In a burned land

February 13, 2009 – In a burned land

Friday the 13th in Western Australia. Another joyous day for Robin and me. Another day of nightmares and loss for victims of Victoria’s bush fires.

Drought is no stranger in this dry land, but bushfires this extensive and this severe are rare. On the seventh of February, with temperatures reaching historic highs and winds blowing out of the country’s hot center, circumstances collided into the perfect firestorm. With flames roaring through valleys and racing up hills, with winds suddenly shifting directions, many had little warning a hungry orange monster was headed their way.

Nearly a week after the fires began, most are out, though Healesville – one of the rural communities we’ve considered as a place to settle – is still on fire watch. [NB. It’s the 18th as I upload, and just yesterday residents were again on alert.] The official death toll is 181 [201 by the 17th]. With hundreds of piles of rubble yet to be combed for bodies, officials expect that toll will rise. Over a thousand homes [now 1800] were burned to the ground. Some five thousand are homeless [now measured at 7000].

Some people died trying to save their homes. Others were burned alive fleeing down roads blocked with trees that had exploded in the intense heat. In the picturesque town of Marysville, one hundred of the five hundred residents perished. Flames traveled so quickly that even hesitating long enough to gather up a few important documents, a few prized possessions was enough to mark some for death.

The fires are a disaster of epic proportions. Individuals and families are rising phoenix-like out of the ashes, but the rebuilding will take months, perhaps years. Australians are opening their hearts and their pockets. Contributions have already amounted to close to a hundred million dollars, with money continuing to pour in. Truckloads of goods have been contributed to survivors. Skilled workers are signing up to rebuild destroyed houses. One man whose house was spared has already welcomed five families into his home and expects to welcome fifteen to twenty families in caravans on his property, for as long as it takes them to rebuild.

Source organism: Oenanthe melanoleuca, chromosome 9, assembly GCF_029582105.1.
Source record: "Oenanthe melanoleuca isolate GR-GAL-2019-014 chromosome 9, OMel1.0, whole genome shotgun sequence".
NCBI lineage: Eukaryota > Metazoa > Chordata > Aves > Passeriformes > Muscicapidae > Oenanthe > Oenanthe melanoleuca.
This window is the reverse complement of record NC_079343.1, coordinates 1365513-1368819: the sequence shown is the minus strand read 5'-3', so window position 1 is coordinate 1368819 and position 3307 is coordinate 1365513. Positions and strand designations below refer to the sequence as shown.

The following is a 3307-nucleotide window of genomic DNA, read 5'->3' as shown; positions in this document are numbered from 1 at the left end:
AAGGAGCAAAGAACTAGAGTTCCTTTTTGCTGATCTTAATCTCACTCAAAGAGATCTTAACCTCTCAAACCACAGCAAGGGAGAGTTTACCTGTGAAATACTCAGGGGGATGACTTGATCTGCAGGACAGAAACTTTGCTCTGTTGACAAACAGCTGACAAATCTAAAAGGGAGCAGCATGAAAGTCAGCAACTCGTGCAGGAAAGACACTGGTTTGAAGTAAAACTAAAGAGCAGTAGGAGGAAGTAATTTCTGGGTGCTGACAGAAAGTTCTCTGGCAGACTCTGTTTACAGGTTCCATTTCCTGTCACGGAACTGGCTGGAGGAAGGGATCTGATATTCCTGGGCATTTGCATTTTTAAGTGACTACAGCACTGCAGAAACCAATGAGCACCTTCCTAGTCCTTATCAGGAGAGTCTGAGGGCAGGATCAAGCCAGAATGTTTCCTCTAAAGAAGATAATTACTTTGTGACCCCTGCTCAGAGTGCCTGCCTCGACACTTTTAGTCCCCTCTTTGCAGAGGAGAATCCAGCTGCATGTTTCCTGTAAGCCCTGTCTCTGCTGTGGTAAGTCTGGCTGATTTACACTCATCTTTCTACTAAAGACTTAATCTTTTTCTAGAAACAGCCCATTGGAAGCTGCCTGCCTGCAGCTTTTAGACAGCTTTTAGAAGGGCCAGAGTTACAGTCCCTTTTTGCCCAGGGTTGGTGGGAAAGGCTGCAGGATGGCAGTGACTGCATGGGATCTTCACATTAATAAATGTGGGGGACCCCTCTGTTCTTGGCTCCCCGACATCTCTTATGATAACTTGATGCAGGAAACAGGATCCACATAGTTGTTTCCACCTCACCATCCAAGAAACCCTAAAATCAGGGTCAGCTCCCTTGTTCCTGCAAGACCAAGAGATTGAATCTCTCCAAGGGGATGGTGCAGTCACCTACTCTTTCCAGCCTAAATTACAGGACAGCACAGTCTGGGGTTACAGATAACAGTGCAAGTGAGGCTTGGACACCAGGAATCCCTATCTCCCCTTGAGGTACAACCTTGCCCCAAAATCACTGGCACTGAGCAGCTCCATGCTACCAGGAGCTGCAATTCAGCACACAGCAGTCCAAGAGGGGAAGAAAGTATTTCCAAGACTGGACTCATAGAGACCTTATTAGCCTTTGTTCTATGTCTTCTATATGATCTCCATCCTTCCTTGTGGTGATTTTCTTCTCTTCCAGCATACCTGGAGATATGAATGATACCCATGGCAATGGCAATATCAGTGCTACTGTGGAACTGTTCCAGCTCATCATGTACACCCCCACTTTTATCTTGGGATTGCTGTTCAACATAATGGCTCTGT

Some officials are calling for policies that prevent expansion of rural communities and purchase of hobby farms. They write that infrastructure costs and fire danger make such settlements foolhardy and a drain on personal and collective coffers.

They are right. We humans do insist on disrupting the natural world and eventually pay the consequences. We build on flood plains and in fire zones and are amazed when water or fire overtakes us.

Clearly the increasing numbers of people wanting to live outside of Australia’s handful of urban centres pose a dilemma for future planning. A royal commission will investigate the fires, the response to them, and their aftermath and make recommendations for the future.

We will watch for the report with more interest than we’d have had before coming to Australia. We feel a new connection with the people who chose to live outside Melbourne, who preferred a quieter life than the city offers and a place where they could afford a much nicer home than in the high-priced urban suburbs.

The 2009 Victoria bushfires exploded out of a coming together of long-term drought, an intense heat wave, and expanding rural populations (not to mention some land policies that will need to be examined). Will the royal commission find some middle ground between the current laissez-faire policies in terms of rural development and the alternative of making everyone live in concrete enclaves?

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